It is the nightmare scenario. Your manager has decided either to make three early substitutions or has abandoned the idea of putting a goalkeeper on the bench altogether and then, as Sod would have it, your keeper lies prostrate in his six yard box and the physio is doing what resembles the Macarena towards the bench signalling he has to come off.
Cue the widespread scratching of chins and heads and the search for a hero to step forward. The wingers are automatically dismissed, naturally. This requires a different type of diving masterclass. The real footballers of the team turn away, refusing to even be taken into consideration. They’re above these kind of shenanigans, you see. Goalkeeping is beneath them.
So, you’ve got your shortlist down to three: The fearless full back who isn’t the biggest but always pulls the gloves on at the end of training shooting sessions. The brutish leader of a centre half who sees it as his duty to step into the breach. And finally the mobile six foot striker, the kind of person who’s brilliant at all sports and is physically the most up to the job.The manager looks into the eyes of each of them and plumps for the one he trusts the most.
So now what? Is he going to salvage that point you’ve been hanging on to or will he end up out of his depth resembling Mr Bean on roller skates? I’ve been a professional goalkeeper for 23 years. Here’s my five pointers to those wannabe Niall Quinns to help them through to the final whistle.
1: Don’t be scared of the ball
There’s a big myth about having to be either brave or stupid to be a goalkeeper, especially in the post-Nat Lofthouse era. Perhaps the stupid part still applies because as soon as we discovered how thankless a job it is, we should have all jumped ship there and then. But the bravery comes from decision making and mental strength rather than putting your body on the line with any physical heroics.
With the exception of a direct hit to your own spherical appendages, a football rarely hurts, no matter how hard it’s blasted in your direction. The most difficult thing to do here is to fight your own body’s natural reaction to lean backwards away from the comet hurtling towards you. Even the most experienced of keepers have to work at leaning forward and stepping in to the line of shots, particularly when returning to pre-season training.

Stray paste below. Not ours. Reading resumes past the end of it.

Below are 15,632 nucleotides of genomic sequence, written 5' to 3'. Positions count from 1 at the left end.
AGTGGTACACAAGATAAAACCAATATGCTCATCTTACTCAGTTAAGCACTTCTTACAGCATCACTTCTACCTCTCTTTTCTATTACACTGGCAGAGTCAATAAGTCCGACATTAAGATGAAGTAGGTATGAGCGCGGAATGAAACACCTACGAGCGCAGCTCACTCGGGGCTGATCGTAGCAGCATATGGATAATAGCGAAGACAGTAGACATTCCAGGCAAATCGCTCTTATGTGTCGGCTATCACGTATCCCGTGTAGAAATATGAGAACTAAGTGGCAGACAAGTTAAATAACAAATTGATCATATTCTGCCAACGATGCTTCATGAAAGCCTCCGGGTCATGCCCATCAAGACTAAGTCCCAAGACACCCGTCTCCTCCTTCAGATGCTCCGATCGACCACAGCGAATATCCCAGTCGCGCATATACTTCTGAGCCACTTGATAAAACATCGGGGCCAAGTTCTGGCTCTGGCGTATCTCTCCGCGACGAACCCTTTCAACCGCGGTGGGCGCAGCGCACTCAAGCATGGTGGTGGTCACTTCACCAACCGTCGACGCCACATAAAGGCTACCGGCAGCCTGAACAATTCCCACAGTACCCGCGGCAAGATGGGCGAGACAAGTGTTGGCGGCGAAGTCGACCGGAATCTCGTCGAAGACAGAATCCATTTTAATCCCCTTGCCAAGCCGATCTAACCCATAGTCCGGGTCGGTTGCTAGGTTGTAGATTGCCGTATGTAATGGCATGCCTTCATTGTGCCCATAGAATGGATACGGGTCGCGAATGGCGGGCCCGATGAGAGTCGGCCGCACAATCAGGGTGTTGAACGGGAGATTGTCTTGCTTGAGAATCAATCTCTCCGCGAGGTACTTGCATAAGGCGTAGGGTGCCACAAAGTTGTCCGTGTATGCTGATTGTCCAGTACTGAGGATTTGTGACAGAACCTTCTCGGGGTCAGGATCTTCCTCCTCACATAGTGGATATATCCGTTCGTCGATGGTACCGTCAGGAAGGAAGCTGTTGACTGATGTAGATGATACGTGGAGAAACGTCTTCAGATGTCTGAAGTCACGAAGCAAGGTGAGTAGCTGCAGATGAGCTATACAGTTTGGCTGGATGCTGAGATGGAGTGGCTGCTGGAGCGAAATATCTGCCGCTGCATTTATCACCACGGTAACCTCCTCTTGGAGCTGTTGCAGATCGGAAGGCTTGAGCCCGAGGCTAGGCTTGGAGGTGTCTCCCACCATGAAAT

You give yourself the best chance of saving any shot, but especially those from close range, by standing your ground, square on to the ball. In this respect, your face becomes the most import part of your body. Look at most keepers faces at the moment a ball is struck during a one-v-one and you will see them close their eyes and turn their face away from where the ball is coming from. The problem here is twofold. Firstly, if you close your eyes you can’t react in any way which leaves any save down to luck. And secondly, when you turn your head away, your body then follows, turning in that direction, thereby halving the amount of area you’re covering. The minute you flinch or take an instinctive step backwards, you’re cutting down your chances of saving shots dramatically.
2: Keep your eye on the ball – No shot is an easy shot
A basic requirement, you’d think, but in heated atmospheres and high pressure situations, the smallest of distractions can prove deadly. Whether it’s a speculative 30 yard effort or 10 miles per hour Dambuster ball bouncing towards you, you’ll soon discover no shot is an easy shot. The only time you take your eye off the ball is after it’s been in your grasp for at least three seconds. Then you can relax.
Combined with boot technology and the advent of “knuckle-ball” shooting, modern footballs move so much that even long range shots can require last second reactions saves as they deviate in flight towards you. The secret here is fast footwork and only committing to the dive as late as possible.
You should also never attempt to guess where a player is going to shoot. The better the player, the better his patience to wait for you to make your move and exploit it. Stand up, trust your reactions and call his bluff. You’d be amazed at how many shots will be straight at you.